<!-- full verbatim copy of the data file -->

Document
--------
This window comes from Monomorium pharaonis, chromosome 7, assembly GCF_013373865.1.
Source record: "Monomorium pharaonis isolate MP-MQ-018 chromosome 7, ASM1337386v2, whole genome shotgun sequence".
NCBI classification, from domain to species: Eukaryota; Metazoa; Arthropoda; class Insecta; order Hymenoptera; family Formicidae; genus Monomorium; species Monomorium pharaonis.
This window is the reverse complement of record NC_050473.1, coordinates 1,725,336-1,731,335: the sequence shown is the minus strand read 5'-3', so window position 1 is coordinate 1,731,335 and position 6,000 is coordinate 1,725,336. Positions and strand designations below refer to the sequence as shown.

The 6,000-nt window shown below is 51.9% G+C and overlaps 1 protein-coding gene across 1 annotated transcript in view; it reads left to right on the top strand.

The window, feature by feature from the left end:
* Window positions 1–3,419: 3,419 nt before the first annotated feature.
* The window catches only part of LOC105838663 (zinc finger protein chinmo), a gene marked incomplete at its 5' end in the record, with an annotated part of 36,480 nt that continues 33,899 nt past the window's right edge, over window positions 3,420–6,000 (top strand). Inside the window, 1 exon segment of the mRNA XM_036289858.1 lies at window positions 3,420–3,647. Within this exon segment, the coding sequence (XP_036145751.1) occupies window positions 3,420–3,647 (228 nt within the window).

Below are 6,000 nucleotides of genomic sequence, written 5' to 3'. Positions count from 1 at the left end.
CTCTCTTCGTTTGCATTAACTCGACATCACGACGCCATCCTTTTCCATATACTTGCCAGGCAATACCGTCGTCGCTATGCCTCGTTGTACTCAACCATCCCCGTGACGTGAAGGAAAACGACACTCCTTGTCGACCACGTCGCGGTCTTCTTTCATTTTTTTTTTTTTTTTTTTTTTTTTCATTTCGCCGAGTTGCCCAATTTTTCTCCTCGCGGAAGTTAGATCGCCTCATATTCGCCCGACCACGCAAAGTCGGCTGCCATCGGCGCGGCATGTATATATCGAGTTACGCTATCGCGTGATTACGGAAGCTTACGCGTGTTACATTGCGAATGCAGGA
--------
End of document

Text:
This window comes from Monomorium pharaonis, chromosome 7, assembly GCF_013373865.1.
Source record: "Monomorium pharaonis isolate MP-MQ-018 chromosome 7, ASM1337386v2, whole genome shotgun sequence".
NCBI classification, from domain to species: Eukaryota; Metazoa; Arthropoda; class Insecta; order Hymenoptera; family Formicidae; genus Monomorium; species Monomorium pharaonis.
This window is the reverse complement of record NC_050473.1, coordinates 1,725,336-1,731,335: the sequence shown is the minus strand read 5'-3', so window position 1 is coordinate 1,731,335 and position 6,000 is coordinate 1,725,336. Positions and strand designations below refer to the sequence as shown.

The 6,000-nt window shown below is 51.9% G+C and overlaps 1 protein-coding gene across 1 annotated transcript in view; it reads left to right on the top strand.

The window, feature by feature from the left end:
* Window positions 1–3,419: 3,419 nt before the first annotated feature.
* The window catches only part of LOC105838663 (zinc finger protein chinmo), a gene marked incomplete at its 5' end in the record, with an annotated part of 36,480 nt that continues 33,899 nt past the window's right edge, over window positions 3,420–6,000 (top strand). Inside the window, 1 exon segment of the mRNA XM_036289858.1 lies at window positions 3,420–3,647. Within this exon segment, the coding sequence (XP_036145751.1) occupies window positions 3,420–3,647 (228 nt within the window).

Below are 6,000 nucleotides of genomic sequence, written 5' to 3'. Positions count from 1 at the left end.
CTCTCTTCGTTTGCATTAACTCGACATCACGACGCCATCCTTTTCCATATACTTGCCAGGCAATACCGTCGTCGCTATGCCTCGTTGTACTCAACCATCCCCGTGACGTGAAGGAAAACGACACTCCTTGTCGACCACGTCGCGGTCTTCTTTCATTTTTTTTTTTTTTTTTTTTTTTTTCATTTCGCCGAGTTGCCCAATTTTTCTCCTCGCGGAAGTTAGATCGCCTCATATTCGCCCGACCACGCAAAGTCGGCTGCCATCGGCGCGGCATGTATATATCGAGTTACGCTATCGCGTGATTACGGAAGCTTACGCGTGTTACATTGCGAATGCAGGA